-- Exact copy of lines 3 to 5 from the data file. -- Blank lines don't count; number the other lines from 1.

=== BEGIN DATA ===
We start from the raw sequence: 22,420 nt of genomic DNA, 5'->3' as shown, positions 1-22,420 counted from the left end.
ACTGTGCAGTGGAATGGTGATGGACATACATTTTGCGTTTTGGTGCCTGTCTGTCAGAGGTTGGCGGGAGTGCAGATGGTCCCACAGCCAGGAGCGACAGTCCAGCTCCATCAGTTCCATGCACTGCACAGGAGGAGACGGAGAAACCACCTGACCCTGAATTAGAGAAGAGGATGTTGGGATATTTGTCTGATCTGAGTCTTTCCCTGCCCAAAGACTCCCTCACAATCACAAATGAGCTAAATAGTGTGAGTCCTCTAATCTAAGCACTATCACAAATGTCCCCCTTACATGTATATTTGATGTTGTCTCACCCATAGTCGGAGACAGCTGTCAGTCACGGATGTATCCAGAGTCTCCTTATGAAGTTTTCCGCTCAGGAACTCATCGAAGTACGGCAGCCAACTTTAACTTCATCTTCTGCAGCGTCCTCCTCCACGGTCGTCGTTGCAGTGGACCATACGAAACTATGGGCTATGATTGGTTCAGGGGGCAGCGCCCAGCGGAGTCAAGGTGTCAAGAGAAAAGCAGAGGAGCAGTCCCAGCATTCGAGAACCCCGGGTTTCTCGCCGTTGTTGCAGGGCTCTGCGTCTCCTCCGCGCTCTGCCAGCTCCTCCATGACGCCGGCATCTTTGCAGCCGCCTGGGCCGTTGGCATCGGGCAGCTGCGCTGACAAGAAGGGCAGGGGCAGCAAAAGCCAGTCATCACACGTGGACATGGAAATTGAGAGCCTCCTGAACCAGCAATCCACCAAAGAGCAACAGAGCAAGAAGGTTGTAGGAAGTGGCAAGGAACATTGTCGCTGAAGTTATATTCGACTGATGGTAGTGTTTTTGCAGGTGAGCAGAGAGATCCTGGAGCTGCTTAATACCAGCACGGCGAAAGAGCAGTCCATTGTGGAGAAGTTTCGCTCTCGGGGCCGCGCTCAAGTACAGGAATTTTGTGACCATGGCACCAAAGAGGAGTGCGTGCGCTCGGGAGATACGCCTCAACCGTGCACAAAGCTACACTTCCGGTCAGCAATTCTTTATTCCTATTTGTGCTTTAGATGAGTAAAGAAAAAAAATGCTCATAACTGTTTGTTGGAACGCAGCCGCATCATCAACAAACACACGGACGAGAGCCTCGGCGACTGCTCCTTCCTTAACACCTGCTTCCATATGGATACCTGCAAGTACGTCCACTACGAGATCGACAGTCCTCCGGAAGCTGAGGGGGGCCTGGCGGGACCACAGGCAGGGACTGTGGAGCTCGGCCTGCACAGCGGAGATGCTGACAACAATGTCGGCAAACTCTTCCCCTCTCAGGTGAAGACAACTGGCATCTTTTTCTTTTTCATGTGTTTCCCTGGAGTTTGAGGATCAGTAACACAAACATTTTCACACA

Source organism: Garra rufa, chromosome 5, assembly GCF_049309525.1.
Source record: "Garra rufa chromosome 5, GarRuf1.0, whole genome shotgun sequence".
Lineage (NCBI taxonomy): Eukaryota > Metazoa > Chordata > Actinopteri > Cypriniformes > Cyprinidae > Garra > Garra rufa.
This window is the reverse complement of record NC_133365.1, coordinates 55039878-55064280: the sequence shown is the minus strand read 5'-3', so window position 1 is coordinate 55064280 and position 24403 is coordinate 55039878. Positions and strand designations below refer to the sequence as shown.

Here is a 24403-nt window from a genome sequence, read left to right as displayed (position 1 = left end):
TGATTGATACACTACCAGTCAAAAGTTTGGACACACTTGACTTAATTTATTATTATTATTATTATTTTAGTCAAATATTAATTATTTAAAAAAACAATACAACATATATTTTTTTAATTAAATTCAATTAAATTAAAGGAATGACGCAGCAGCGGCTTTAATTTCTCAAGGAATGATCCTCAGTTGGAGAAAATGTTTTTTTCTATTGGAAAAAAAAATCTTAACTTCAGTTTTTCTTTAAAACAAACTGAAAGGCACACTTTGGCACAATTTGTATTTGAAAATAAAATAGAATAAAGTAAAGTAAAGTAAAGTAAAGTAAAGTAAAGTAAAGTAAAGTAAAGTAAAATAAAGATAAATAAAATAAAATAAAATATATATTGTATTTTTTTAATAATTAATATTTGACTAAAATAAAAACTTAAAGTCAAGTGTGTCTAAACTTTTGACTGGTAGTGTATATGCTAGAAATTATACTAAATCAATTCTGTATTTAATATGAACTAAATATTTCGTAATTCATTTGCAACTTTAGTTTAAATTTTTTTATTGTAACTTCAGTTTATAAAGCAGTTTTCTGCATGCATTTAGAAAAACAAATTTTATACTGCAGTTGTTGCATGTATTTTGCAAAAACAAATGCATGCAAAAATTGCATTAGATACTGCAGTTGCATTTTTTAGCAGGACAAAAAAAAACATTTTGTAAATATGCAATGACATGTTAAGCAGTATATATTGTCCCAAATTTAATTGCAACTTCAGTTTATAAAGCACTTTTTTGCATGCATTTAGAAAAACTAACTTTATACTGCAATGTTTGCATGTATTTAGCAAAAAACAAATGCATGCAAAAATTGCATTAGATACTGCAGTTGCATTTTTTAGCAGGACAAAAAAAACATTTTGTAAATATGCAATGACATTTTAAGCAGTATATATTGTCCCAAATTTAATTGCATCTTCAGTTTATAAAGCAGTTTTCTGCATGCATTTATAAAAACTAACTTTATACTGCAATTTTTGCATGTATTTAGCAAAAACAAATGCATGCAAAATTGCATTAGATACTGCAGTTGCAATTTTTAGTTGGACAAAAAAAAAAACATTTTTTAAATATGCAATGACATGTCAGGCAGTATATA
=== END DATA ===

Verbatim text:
Source organism: Garra rufa, chromosome 5, assembly GCF_049309525.1.
Source record: "Garra rufa chromosome 5, GarRuf1.0, whole genome shotgun sequence".
Lineage (NCBI taxonomy): Eukaryota > Metazoa > Chordata > Actinopteri > Cypriniformes > Cyprinidae > Garra > Garra rufa.